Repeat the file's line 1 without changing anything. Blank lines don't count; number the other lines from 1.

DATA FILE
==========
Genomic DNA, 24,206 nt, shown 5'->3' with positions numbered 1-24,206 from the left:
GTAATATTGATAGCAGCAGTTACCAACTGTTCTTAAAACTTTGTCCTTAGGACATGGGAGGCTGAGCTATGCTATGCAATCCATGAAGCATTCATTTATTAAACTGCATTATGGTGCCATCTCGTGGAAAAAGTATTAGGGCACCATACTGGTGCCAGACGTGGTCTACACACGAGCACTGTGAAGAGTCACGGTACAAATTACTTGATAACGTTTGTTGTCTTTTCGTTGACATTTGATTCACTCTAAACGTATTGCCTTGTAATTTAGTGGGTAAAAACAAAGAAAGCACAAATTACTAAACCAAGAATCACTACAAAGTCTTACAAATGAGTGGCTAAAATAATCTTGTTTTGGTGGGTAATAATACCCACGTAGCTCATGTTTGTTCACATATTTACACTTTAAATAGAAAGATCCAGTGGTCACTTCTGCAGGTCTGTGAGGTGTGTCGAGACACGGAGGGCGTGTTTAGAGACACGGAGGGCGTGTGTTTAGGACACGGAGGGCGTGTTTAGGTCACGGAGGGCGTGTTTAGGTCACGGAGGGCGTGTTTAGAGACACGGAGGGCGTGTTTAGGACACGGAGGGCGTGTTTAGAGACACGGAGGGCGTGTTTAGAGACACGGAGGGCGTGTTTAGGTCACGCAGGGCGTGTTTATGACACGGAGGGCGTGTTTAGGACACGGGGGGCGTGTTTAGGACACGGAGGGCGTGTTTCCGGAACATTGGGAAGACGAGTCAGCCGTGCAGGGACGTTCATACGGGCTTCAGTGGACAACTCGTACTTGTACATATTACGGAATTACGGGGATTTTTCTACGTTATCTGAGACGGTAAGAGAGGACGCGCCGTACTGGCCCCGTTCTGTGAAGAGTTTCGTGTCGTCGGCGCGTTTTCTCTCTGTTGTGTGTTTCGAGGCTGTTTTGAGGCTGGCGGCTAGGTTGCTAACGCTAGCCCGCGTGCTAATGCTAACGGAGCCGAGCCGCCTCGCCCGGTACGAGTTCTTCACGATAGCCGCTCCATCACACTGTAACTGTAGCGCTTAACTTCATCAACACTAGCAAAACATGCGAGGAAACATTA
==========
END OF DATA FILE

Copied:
Genomic DNA, 24,206 nt, shown 5'->3' with positions numbered 1-24,206 from the left: